Furthermore, a line of decisions under the Policy suggests that in certain circumstances a person registering a disputed domain name has some duty to investigate the accuracy of his undertaking in his registration agreement that, so far as he knows, the disputed domain name does not tread upon another’s trademark rights. E.g., Hexion Specialty Chemicals GmbH v. Pacific Webs Pty Ltd., WIPO Case No. D2005-1272; World Savings Bank, FSB and Golden West Financial Corporation v. Netcorp, Claim Number: FA0502000414921 (NAF 2004). It could at least be argued that when the domain name at issue is not completely generic or descriptive, as is the case here,2the registrant’s duty includes some investigation of whether the chosen word or phrase is someone else’s registered mark. Had Respondent in this proceeding done so, he presumably would have discovered Complainant’s registered European Community mark.

Most of these cases, however, dealt with obvious cybersquatting and included factual circumstances, not present here, that led strongly to the conclusion that the disputed domain name was chosen specifically because of the preexisting mark or in “willful blindness” of it.3 In this proceeding, there is no direct competition, no imitation,4 no obvious attempt to trade off the mark owner’s name, no attempt to sell the disputed domain name to the mark owner or anyone else, no diversion to a pornography site or other site unrelated to the mark at issue, no pattern of registering multiple domain names without regard to third party trademark rights, no indication that Respondent has been a party to any other proceeding under the Policy in respect to any domain name, and use for a legitimate business 5—in summary, much less from which the Panel may infer intentional cybersquatting or even that Respondent in fact knew of Complainant’s marks. There is only the allegation of Complainant’s counsel that the CAFÉ DE FLORE mark is famous. The sparse evidence in the record, including the internet pages accessed by the Panel, includes facts from which an inference of actual legitimate use is possible.6 There is also a Villa De Flore, suggesting that the restaurant took its name from the villa. On the record in this proceeding the Panel concludes that the Complainant has not established Respondent’s lack of legitimate interest in the disputed domain name or bad faith in registration.

Two additional reasons support this holding. First, the Panel believes that in a close case significant doubt should be resolved in favor of the Respondent. It is Complainant, after all, that bears the burden or proof in a Policy proceeding. Chivas USA Enterprises, LLC, et al. v. Cesar Carbajal, WIPO Case No. D2006-0551; Interstate National Dealer Services, Inc. v. Selwyn Colley, WIPO Case No. D2003-0934; Rug Doctor, L.P. v. Barry Bourdage, WIPO Case No. DTV2003-0002. Second, and more importantly, the Policy was adopted to address a limited class of cases, involving outright cybersquatting. When there is doubt about whether that has occurred, issues between the parties are better suited for resolution in national courts, which may review a full record and determine credibility in accordance with applicable law. Respondent’s business is easily identifiable and easily found, should Complainant resort to further legal action. E.g., eCrush.com, Inc. v. Cox, Davis & Simpsom, LLC, Mr. Ken Cox, Mr. Brian Simpson, Mr. Ron Davis, WIPO Case No. D2004-0552.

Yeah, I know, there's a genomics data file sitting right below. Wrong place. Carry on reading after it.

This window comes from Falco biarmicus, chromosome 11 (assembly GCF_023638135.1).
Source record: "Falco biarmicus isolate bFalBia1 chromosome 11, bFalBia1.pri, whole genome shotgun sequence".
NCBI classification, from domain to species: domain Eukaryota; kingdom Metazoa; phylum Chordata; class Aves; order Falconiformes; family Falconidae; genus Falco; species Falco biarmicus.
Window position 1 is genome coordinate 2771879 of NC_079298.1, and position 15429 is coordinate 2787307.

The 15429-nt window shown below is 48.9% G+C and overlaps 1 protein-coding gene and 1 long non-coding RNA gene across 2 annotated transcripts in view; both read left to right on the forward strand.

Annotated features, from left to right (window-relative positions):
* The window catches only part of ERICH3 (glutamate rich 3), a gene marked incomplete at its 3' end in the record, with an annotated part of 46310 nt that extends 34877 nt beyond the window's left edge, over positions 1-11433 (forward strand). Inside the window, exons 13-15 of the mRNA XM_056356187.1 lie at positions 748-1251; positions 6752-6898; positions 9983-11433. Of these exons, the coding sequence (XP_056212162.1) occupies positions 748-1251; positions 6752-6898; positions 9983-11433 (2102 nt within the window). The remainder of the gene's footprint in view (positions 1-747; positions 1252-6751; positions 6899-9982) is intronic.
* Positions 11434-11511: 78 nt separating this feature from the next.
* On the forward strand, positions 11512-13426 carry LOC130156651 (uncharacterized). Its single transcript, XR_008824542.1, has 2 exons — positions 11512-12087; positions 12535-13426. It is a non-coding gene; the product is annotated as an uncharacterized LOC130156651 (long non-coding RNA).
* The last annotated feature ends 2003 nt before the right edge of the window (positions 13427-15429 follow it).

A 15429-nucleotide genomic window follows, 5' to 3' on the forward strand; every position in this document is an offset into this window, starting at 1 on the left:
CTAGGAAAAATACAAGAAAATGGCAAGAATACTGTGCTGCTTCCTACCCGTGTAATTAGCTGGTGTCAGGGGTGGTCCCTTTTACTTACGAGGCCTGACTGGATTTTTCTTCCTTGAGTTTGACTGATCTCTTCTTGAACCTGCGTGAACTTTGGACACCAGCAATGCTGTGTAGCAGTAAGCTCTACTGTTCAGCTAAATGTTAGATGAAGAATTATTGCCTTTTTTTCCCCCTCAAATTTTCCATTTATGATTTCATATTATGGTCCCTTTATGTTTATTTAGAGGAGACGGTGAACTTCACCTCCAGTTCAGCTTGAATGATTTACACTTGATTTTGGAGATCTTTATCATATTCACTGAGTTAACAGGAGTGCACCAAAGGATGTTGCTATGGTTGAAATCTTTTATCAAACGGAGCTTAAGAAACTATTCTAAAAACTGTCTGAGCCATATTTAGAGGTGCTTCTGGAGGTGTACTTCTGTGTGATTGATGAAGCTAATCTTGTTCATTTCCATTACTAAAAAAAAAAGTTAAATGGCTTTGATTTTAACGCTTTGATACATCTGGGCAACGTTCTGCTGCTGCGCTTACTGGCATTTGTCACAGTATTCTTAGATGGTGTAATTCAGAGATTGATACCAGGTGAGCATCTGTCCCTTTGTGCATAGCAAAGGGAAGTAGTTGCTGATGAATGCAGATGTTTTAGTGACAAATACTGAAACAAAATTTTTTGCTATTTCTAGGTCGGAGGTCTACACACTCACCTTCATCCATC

7. Decision

For the foregoing reasons, the Complaint is denied.


Richard G. Lyon
Sole Panelist

Dated: December 29, 2006

1 The Panel's limited research indicated that Internet users are not likely so to be confused, as a Google® search of "café de flore" yielded many hits about Complainant's café but none in the first 50 hits about Respondent's. Respondent's café is described in the sixty-ninth hit, after hits describing cafes of the same name in Los Gatos, California and Saratoga, New York, United States of America.

2 The word "flore" is not a noun or other word in the Italian language, although it is in French.

3 On willful blindness, see, e.g., Sprunk-Jansen A/S v. Chesterton Holdings, WIPO Case No. D2006-1080; Eurial Poitouraine v. Compana LLC, WIPO Case No. D2004-0270.

4 The parties' logos are different and Respondent's café-bar, as illustrated on its website, is not an imitation of Complainant's. For example, Respondent describes its establishment as including an American bar; there is nothing remotely American about Café De Flore in Paris.

5 In fact, only one of these indicia (trading off Complainant's fame) is even alleged, and that allegation depends on whether Complainant's mark is famous.

6 This opinion, of course, deals only with issues under the Uniform Dispute Resolution Policy, not French or Italian trademark law. Nothing in the Panel's opinion is binding in a subsequent legal proceeding between the parties. In an infringement action, the legal standards are different, the procedural rules are different, and each party is entitled to discovery and cross-examination. The Panel expresses no opinion on whether Respondent's use of the name Café De Flore constitutes trademark infringement.